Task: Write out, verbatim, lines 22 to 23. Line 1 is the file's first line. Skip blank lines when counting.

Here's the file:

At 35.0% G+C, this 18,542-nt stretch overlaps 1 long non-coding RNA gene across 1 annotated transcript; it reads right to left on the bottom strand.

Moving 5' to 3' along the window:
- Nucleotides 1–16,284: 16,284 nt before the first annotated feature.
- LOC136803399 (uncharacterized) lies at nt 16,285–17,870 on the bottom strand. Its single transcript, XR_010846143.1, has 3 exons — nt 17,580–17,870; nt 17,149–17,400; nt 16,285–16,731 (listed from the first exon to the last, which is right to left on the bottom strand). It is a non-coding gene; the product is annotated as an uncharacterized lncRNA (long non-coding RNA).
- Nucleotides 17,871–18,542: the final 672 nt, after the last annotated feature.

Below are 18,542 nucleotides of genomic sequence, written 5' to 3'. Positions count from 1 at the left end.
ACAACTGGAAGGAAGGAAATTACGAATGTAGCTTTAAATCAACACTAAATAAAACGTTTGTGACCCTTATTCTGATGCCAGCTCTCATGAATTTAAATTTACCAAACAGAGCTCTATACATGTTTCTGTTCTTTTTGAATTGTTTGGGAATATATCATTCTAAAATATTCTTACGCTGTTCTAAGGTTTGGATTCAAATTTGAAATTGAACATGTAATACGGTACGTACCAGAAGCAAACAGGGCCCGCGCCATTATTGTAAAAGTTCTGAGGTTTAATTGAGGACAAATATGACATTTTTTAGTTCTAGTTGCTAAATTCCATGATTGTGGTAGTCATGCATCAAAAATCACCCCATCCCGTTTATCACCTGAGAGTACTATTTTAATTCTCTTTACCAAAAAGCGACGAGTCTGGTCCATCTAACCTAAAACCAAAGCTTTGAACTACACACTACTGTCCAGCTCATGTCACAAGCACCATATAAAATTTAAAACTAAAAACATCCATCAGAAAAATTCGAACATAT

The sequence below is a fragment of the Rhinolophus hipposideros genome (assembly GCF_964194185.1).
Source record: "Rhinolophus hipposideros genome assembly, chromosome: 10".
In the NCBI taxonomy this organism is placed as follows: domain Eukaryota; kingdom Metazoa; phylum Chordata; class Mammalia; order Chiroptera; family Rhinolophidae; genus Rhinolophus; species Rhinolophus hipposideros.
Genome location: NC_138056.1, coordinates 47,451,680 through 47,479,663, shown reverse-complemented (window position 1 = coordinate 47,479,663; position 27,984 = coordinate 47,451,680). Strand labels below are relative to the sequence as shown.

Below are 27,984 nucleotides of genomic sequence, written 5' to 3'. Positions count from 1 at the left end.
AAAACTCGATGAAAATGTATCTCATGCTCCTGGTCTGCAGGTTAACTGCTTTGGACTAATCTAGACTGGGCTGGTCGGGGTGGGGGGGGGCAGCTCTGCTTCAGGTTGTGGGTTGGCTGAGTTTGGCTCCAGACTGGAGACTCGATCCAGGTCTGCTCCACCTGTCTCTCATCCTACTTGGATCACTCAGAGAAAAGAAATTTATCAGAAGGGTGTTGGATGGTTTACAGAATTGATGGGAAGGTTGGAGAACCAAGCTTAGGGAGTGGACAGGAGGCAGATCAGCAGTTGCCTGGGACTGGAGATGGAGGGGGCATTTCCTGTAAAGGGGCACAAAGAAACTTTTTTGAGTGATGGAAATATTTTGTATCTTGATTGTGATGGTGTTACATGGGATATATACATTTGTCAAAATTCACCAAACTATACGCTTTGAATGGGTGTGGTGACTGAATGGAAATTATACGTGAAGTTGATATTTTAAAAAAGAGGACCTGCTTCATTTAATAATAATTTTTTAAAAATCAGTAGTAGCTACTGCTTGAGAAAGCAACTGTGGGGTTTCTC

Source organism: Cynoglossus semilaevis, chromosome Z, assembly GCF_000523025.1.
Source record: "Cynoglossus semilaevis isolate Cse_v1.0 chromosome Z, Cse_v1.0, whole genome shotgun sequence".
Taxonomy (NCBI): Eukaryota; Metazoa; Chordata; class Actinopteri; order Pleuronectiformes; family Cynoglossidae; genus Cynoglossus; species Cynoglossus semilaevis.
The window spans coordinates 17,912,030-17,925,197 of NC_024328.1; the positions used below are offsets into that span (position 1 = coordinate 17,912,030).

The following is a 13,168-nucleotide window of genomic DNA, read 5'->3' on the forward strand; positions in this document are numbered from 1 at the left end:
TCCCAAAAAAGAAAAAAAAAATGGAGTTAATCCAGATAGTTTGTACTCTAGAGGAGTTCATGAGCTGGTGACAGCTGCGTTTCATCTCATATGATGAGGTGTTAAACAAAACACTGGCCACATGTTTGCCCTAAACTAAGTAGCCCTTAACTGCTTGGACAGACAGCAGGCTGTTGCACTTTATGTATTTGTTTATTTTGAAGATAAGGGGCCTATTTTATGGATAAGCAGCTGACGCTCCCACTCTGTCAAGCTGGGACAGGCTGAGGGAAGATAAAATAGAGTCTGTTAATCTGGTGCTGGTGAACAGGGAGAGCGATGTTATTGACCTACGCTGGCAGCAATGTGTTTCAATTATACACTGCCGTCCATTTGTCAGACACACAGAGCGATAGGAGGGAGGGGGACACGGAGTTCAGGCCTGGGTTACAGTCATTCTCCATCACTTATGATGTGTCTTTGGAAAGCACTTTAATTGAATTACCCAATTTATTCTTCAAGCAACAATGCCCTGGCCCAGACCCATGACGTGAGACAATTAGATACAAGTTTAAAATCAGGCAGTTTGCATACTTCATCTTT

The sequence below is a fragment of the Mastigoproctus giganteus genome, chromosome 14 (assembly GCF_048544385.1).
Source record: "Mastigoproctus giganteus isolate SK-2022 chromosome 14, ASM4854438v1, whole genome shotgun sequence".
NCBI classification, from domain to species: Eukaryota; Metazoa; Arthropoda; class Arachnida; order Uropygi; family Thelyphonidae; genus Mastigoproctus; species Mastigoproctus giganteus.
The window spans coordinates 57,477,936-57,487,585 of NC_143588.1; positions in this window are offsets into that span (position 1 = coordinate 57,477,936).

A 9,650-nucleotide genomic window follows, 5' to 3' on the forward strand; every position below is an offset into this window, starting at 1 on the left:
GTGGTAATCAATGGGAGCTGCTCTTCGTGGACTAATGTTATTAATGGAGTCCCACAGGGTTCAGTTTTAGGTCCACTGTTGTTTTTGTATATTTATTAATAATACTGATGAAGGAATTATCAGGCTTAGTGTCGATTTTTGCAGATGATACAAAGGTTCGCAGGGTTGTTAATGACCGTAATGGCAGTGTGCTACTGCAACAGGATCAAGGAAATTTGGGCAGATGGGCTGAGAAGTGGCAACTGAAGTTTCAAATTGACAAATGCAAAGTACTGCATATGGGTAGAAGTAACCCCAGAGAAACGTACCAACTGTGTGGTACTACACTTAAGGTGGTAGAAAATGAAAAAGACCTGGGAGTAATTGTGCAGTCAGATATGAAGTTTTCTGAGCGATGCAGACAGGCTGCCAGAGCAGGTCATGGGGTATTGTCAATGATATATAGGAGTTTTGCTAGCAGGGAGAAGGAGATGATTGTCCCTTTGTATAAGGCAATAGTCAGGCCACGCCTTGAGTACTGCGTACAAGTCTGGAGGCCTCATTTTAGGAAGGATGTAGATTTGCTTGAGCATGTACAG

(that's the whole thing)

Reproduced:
NCBI classification, from domain to species: Eukaryota; Metazoa; Arthropoda; class Arachnida; order Uropygi; family Thelyphonidae; genus Mastigoproctus; species Mastigoproctus giganteus.
The window spans coordinates 57,477,936-57,487,585 of NC_143588.1; positions in this window are offsets into that span (position 1 = coordinate 57,477,936).